Posted in: Buying a home

How buyers can choose between two great homes

How buyers can choose between two great homes

Key insights

  • When choosing between two great homes, start by considering what you can’t change about the house — like its overall style or location.
  • Be honest about your future needs. Don’t be afraid to consider the resale value of the home, or to disregard that in favor of finding the right “forever home.”
  • Still in doubt? Nothing beats an old-school pros and cons list to make the final choice.

Today’s market has low inventory, and many buyers are worried about finding even one home that suits all their needs. But other buyers are having the opposite problem: they are having a difficult time choosing which home they should put an offer on.

Here are insights you can use as you choose between multiple properties for sale in Minnesota and western Wisconsin.

Measure the perks of each location

The saying, "Location, location, location" is a cliché for a reason. While you can change many things about a home, you cannot alter its proximity to the places you visit most often.

Few things can add or reduce stress more than the length of your daily commute, so consider the total time you’ll spend driving, walking or biking to your usual destinations from each home. Conversely, if you now work from home or have a hybrid work schedule, your work commute may be less of a factor than it was a few years ago. In that case, pay attention to the distance from each home to common destinations like schools, grocery stores, workout facilities and key family members or friends.

Focus on style and permanence

As HGTV has taught us, there are many things you can change about a home, but some elements will remain the same no matter how much money or effort you put in. As you look at both homes, evaluate the amount of work each will need — and how much that will change the overall feel once the renovations are complete.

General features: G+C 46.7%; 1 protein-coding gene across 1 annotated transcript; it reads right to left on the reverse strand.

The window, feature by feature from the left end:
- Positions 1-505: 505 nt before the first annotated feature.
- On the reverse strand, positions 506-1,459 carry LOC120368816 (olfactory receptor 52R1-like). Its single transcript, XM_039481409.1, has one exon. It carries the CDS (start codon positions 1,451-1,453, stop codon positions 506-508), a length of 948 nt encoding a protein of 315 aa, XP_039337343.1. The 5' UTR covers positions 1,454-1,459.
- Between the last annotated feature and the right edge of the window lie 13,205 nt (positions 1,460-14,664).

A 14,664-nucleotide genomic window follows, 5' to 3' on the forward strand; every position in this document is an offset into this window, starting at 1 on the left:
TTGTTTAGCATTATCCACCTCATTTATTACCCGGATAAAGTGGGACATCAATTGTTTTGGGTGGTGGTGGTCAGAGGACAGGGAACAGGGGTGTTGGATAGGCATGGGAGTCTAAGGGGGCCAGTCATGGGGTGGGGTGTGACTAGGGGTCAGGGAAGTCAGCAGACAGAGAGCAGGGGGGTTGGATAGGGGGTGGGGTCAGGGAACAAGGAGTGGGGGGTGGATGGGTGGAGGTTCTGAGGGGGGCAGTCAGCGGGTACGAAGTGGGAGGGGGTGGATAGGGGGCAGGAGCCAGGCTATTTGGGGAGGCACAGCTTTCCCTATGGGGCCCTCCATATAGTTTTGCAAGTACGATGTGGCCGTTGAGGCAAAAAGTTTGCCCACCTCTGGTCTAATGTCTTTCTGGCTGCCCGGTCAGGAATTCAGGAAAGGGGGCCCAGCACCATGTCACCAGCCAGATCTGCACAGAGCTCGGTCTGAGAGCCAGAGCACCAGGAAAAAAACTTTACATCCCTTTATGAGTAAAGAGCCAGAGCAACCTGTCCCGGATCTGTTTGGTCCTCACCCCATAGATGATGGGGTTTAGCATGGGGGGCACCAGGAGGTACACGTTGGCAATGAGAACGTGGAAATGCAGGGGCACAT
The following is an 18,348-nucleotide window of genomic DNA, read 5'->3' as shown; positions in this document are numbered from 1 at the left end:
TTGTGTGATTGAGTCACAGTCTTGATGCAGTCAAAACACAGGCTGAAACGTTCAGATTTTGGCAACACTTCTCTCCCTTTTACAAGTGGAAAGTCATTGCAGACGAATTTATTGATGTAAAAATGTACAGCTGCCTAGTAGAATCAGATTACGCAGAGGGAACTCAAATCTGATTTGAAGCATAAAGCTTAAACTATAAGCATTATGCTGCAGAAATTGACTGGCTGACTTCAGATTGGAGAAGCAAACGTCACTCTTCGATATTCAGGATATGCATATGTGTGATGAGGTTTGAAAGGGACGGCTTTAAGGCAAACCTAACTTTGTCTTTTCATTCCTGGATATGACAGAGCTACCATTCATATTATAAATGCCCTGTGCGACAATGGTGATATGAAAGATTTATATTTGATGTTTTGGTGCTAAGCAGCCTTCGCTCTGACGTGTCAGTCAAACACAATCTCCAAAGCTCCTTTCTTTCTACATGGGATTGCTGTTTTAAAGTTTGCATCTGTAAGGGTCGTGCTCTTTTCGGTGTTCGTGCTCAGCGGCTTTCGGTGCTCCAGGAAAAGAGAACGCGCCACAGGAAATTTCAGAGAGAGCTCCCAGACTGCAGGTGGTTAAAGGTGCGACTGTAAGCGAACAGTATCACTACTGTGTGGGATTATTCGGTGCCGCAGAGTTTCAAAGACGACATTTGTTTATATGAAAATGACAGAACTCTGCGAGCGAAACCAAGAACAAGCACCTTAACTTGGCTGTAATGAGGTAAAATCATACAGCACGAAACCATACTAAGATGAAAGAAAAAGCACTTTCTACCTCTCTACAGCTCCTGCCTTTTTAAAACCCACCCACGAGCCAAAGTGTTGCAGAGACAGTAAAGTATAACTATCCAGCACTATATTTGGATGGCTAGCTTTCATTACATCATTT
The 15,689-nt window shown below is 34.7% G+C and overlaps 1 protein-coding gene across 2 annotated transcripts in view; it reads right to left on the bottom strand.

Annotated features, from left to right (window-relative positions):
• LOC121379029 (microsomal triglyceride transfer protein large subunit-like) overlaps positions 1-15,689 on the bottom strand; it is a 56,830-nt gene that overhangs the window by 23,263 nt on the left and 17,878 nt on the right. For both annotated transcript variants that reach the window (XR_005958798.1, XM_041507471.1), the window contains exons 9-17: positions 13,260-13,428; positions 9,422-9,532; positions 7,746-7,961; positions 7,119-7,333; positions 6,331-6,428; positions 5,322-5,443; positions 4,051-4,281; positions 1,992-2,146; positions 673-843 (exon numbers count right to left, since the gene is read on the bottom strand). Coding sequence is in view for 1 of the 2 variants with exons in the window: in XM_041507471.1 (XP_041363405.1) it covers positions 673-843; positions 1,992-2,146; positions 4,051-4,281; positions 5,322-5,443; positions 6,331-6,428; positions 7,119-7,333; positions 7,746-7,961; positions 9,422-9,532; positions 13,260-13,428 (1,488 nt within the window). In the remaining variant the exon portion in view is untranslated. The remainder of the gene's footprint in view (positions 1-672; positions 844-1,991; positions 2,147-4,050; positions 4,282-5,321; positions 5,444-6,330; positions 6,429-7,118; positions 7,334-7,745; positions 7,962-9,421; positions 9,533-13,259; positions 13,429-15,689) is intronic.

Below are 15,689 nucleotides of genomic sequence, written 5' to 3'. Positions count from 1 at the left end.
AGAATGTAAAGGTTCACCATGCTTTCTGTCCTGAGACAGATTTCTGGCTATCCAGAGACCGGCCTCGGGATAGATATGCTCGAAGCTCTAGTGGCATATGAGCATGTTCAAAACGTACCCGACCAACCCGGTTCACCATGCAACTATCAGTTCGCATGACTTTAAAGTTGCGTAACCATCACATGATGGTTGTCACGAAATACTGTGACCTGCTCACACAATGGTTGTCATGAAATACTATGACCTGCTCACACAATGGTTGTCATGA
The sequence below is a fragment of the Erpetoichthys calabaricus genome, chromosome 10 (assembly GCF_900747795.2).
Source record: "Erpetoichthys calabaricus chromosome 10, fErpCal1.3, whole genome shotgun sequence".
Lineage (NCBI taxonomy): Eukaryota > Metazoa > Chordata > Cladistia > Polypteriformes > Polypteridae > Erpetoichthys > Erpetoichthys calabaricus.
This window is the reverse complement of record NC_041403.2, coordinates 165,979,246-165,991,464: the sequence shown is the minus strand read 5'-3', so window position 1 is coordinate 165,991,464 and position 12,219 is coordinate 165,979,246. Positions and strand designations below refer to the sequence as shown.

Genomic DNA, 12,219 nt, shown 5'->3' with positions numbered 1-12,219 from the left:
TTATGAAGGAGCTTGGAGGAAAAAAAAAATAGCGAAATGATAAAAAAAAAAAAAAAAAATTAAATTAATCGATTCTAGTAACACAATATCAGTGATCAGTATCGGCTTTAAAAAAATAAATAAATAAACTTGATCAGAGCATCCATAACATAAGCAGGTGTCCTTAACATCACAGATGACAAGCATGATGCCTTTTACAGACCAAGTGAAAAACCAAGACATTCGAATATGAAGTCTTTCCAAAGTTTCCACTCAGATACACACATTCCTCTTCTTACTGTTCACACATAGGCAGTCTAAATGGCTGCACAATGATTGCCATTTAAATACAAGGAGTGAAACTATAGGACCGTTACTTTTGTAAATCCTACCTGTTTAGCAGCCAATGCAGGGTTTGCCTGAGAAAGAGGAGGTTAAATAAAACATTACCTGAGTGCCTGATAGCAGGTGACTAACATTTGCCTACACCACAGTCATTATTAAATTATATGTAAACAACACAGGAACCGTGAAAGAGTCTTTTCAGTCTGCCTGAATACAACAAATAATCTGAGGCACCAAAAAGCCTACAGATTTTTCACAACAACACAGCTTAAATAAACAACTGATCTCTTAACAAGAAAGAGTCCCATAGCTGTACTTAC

For example, you may be torn between two homes: the first, an older home with great bones and style, but in need of a new kitchen. The second, a fully-updated home that doesn’t match your vibe. While a kitchen remodel on House #1 will be expensive and time-consuming, you could end up with your dream house after only a few months — rather than settling for Home #2 that doesn’t feel “quite right” even after years of smaller tweaks.

Stay true to yourself

Buying a fixer-upper has never been more en vogue, but there’s no shame in wanting a turnkey house where you can settle in easily. If you aren’t a do-it-yourself enthusiast, don’t be afraid to choose the higher-priced, move-in ready home that matches all your criteria, as long as it fits in your budget.

Look ahead to the resale value… or don’t?

While it can seem strange to consider selling a house you haven’t even bought yet, the potential resale value of a home may be an important factor in your decision. If you plan to live in the home for only a few years, you may wish to buy a house that is in an up-and-coming area, so you position yourself to make more when you sell.

On the other hand, if you are looking for a “forever home,” you should consider the neighborhood that works best for you today and down the road… without considering how much the home will be worth in a decade or more. For buyers who plan to stay in place, the return-on-investment won’t be translated into easy dollars and cents, but rather into the life they’re able to create after picking a house and area they love.

Write up the pros and cons

Still unsure? When in doubt, begin making a pros and cons list of each house. Then, rank each item in order of importance. Ask yourself questions that may seem a bit ridiculous: What’s more important, a home with an original claw-foot tub, or a house that’s just five minutes from a highway?

Tally up the totals and see if one is clearly on top of the other. Remember that instinct counts double! If you have a good gut feeling about one house, don’t be afraid to add that to the list of “pros” as you evaluate.

Need help with your home buying journey?

If you’re in the early stages of buying, it can help to set expectations with an educated neighborhood specialist. Get in touch with Edina Realty or your agent to get started on the path to buying the perfect home.

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Status Definitions

For sale: Properties which are available for showings and purchase

Active contingent: Properties which are available for showing but are under contract with another buyer

Pending: Properties which are under contract with a buyer and are no longer available for showings

Sold: Properties on which the sale has closed.

Coming soon: Properties which will be on the market soon and are not available for showings.

Contingent and Pending statuses may not be available for all listings